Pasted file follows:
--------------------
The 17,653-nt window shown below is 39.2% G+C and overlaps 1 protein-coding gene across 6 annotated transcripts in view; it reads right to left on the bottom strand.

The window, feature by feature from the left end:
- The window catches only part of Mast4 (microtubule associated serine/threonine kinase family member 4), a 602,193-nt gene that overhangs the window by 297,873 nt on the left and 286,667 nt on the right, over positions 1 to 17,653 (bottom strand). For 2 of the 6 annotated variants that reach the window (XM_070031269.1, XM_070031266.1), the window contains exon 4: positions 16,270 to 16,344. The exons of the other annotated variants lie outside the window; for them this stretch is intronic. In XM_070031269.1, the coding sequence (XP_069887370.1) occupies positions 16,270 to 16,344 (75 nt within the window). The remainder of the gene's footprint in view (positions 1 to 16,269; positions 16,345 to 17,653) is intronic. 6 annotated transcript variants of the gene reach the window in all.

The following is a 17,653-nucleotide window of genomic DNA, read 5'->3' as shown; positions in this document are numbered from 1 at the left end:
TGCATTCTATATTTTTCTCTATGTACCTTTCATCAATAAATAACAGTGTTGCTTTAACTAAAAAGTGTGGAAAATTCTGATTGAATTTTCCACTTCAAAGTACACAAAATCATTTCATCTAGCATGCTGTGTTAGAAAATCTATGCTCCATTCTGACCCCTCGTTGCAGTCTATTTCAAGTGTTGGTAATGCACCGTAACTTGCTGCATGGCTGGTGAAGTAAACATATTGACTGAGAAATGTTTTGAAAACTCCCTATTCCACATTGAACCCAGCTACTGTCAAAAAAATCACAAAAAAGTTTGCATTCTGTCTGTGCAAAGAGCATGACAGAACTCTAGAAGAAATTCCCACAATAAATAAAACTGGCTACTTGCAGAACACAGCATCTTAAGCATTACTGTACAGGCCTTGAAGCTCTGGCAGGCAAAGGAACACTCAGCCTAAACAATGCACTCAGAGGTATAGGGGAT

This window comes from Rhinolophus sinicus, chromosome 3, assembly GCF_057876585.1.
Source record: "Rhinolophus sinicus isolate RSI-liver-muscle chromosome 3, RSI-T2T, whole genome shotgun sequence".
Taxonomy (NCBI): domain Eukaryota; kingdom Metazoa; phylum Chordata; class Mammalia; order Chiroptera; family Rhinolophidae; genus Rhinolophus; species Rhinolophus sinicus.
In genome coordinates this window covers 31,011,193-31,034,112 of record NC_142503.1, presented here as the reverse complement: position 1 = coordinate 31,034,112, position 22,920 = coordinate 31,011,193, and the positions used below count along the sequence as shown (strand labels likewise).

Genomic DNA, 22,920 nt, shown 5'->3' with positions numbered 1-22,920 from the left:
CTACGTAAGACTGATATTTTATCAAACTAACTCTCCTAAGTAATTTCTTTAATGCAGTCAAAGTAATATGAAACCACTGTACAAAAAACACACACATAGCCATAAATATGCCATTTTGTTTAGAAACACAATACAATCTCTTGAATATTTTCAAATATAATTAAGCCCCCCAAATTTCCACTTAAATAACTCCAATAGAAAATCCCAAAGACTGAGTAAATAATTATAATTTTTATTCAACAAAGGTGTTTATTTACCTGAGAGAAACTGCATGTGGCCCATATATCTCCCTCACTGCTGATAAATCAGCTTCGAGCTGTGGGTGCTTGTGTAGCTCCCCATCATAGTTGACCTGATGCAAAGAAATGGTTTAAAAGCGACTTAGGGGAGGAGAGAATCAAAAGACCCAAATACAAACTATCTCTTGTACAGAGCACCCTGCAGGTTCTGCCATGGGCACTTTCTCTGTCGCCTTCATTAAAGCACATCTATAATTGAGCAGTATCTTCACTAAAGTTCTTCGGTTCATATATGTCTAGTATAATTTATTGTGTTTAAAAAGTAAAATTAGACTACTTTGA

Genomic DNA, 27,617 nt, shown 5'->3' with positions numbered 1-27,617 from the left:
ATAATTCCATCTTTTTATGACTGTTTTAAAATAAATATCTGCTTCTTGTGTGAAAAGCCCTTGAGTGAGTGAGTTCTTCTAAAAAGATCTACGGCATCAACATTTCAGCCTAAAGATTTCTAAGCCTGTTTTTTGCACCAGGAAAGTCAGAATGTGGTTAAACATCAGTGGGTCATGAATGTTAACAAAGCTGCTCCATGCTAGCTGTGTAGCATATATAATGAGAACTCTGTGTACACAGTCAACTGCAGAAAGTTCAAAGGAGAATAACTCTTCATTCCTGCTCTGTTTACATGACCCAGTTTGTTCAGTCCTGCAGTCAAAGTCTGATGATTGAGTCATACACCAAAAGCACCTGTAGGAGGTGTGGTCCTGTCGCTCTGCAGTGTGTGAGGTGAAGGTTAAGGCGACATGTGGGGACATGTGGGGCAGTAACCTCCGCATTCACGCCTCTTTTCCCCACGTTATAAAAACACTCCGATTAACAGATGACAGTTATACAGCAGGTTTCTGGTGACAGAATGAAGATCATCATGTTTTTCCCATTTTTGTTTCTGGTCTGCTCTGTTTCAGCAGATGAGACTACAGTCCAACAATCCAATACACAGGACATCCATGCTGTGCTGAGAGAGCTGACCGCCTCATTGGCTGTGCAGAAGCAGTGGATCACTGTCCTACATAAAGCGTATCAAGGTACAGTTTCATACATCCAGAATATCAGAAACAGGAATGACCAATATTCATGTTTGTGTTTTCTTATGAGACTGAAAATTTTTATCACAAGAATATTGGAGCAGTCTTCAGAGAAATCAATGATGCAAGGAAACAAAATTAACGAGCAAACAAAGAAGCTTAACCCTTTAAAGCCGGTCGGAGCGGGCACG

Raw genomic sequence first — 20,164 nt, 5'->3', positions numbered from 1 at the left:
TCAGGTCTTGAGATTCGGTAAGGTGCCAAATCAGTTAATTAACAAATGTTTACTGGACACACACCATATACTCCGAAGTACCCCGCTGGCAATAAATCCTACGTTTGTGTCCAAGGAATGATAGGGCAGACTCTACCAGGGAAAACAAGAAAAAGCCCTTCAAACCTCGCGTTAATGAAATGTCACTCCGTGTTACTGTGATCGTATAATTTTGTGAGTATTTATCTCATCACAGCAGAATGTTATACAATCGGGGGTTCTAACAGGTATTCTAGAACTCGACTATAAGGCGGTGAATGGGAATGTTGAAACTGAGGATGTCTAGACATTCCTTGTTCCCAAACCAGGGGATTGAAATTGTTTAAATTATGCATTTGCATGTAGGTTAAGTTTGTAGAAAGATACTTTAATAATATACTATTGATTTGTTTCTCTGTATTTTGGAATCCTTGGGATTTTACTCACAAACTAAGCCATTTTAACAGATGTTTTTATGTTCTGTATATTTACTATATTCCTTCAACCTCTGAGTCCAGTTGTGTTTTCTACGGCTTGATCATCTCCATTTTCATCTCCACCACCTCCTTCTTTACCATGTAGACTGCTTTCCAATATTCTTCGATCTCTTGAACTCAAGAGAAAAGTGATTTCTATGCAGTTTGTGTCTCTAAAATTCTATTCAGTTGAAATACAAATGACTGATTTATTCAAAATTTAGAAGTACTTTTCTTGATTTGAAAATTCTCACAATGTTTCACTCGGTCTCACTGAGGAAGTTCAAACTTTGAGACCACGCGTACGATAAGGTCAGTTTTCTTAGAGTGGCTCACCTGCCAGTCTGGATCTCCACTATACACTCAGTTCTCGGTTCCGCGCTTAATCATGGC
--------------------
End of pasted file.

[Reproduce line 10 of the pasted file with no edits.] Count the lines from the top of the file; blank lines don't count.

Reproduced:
Genomic DNA, 22,920 nt, shown 5'->3' with positions numbered 1-22,920 from the left: